Defensively, All-State defensive end Devin O’Rourke proved why he’s got multiple Big Ten offers, racking up 95 tackles, 19 tackles for loss and nine sacks. A dominant defensive line also included Kyle Julius, Zack Tencza and Brian Ravetto. Those four combined for 19 sacks and took plenty of pressure off an inexperienced secondary.
The names of talented East players go on, and that’s exactly the point. Depth is great; too much depth can become a disruption. But Zvonar made it clear to his players in that first meeting that sacrifice was necessary. Keeping the team’s collective goals six inches in front of their faces, not worrying about playing time, statistics or off-the-field controversy with the school’s closing, was paramount to the team’s success.
And by in large they were able to accomplish just that. None of what the Griffins accomplished would have been possible had the team not looked their main goal in the eye, six inches in front of them, and attacked it relentlessly each day.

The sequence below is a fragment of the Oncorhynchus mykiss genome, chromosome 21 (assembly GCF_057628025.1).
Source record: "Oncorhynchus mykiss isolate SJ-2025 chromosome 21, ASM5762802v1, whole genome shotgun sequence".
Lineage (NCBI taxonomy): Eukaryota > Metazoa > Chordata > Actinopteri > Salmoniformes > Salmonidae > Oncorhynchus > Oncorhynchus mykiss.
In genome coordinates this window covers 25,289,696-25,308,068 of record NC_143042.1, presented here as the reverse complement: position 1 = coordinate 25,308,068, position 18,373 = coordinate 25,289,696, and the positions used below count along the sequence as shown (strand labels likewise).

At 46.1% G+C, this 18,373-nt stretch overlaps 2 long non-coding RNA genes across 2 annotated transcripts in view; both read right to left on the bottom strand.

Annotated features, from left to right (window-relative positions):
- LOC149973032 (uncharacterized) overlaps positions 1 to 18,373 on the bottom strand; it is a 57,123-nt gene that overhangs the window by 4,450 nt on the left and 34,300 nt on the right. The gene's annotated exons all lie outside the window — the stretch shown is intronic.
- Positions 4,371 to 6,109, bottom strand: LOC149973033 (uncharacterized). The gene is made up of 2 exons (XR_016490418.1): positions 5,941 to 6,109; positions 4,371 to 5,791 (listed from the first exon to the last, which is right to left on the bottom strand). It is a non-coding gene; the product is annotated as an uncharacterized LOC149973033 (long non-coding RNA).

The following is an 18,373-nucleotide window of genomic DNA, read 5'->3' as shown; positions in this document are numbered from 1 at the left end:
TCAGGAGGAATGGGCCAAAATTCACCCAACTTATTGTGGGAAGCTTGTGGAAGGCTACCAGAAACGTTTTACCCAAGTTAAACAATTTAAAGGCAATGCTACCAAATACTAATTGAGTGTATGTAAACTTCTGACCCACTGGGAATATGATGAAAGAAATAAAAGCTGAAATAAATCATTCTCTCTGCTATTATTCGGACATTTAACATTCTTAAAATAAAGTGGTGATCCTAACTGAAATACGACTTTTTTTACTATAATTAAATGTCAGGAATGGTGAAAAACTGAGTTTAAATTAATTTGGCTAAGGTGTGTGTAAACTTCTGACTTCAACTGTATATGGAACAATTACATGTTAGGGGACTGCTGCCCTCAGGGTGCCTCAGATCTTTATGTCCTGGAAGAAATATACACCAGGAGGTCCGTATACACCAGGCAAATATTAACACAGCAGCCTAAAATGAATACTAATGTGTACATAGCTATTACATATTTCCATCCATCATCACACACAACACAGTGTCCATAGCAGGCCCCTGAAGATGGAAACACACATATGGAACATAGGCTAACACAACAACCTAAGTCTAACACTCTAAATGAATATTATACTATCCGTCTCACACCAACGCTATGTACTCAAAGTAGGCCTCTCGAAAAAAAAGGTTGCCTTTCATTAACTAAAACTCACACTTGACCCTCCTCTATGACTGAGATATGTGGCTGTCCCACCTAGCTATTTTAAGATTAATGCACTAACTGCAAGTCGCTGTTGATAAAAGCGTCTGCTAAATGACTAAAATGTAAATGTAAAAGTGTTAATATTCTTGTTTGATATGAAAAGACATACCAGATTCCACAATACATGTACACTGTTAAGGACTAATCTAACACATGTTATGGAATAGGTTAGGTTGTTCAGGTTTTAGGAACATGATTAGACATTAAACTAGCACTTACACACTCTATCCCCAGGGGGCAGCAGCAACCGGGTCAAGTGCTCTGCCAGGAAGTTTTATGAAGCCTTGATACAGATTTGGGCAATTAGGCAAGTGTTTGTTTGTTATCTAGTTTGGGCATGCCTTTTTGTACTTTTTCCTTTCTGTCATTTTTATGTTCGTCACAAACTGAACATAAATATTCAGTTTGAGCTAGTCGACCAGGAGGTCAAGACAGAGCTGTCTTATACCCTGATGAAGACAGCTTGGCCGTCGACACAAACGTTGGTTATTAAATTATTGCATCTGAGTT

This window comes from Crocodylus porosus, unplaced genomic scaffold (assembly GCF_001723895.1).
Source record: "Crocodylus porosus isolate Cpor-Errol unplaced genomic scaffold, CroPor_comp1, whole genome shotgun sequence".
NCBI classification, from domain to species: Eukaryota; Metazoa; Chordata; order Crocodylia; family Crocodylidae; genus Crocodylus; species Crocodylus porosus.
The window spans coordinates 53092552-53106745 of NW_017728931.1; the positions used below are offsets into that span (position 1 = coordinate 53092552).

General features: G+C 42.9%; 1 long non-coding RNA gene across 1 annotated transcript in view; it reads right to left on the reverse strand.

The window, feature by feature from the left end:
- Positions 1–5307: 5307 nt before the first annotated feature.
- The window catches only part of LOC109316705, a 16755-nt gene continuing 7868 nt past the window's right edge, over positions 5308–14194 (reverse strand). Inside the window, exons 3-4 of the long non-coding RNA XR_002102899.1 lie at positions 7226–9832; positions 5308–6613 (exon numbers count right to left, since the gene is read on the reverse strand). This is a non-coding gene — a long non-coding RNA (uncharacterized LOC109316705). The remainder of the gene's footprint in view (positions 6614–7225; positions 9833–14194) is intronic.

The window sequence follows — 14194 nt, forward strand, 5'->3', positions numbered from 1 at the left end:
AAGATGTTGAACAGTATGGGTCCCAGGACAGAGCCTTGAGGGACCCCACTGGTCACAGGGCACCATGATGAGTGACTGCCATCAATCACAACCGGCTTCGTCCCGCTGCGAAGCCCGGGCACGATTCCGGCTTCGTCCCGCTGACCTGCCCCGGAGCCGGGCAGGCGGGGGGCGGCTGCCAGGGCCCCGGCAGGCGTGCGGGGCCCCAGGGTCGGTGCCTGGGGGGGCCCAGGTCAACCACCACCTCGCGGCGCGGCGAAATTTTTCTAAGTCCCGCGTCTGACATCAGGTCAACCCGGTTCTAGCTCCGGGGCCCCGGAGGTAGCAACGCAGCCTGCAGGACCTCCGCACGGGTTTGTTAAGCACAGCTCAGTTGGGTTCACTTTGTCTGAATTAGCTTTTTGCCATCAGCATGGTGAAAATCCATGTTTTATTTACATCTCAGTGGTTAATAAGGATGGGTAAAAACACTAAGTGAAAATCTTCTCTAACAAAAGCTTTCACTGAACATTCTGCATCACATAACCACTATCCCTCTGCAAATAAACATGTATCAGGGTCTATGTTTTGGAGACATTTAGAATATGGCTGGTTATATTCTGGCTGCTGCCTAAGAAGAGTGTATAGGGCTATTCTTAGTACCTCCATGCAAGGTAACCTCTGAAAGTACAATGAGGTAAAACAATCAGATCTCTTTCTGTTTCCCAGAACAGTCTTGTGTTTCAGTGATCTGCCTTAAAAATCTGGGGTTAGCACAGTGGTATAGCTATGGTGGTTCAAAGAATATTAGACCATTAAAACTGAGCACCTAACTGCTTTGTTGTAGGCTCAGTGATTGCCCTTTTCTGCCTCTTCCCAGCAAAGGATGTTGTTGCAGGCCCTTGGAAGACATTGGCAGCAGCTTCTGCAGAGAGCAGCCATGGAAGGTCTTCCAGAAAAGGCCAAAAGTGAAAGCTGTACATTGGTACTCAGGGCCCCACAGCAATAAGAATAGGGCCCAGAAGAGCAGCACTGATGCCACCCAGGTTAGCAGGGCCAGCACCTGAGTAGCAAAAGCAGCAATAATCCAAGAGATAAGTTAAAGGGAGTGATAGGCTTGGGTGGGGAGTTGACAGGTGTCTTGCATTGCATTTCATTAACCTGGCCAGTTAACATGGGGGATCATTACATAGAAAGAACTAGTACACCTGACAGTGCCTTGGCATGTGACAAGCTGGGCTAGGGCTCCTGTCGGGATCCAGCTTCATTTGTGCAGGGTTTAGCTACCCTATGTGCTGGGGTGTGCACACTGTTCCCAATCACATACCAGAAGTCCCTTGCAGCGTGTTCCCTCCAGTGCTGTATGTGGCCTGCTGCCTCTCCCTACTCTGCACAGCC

Griffins take nothing lightly as they continue pursuit of state title

Griffins take nothing lightly as they continue pursuit of state title

A little more than two months ago Lincoln-Way East head coach Rob Zvonar stood in front of his group and made a declaration. The Griffins had just watched a two-touchdown lead against rival Homewood-Flossmoor wilt away on their home turf, and the group of 100+ student athletes was understandably upset. But a minor setback in early September wasn’t going to define a team with realistic expectations of arriving in Champaign Thanksgiving weekend, and their head coach let them know it.

“We’ve got a good enough group to be the best team in state and win a state championship,” Zvonar told his team in Week 4, “and to put rings on your finger.”

In that speech Zvonar also referenced reminded his team that faltering in Week 3 was far different than doing so in Week 11 and having to clean out your locker and turn in your pads. And two months after that message, Zvonar’s Griffins awaited their Round 2 matchup in the 8A playoffs against Waubonsie Valley, staring at a Week 11 matchup with a chance to make good on their early-season miscues.

And unlike they did early in the season, the Griffins started strong, finished stronger and proved they have the moxie to contend for and compete for a state championship. They put together what Zvonar called their strongest half of the year, and maintained that dominance in the second half on their way to a 35-13 victory over the Warriors.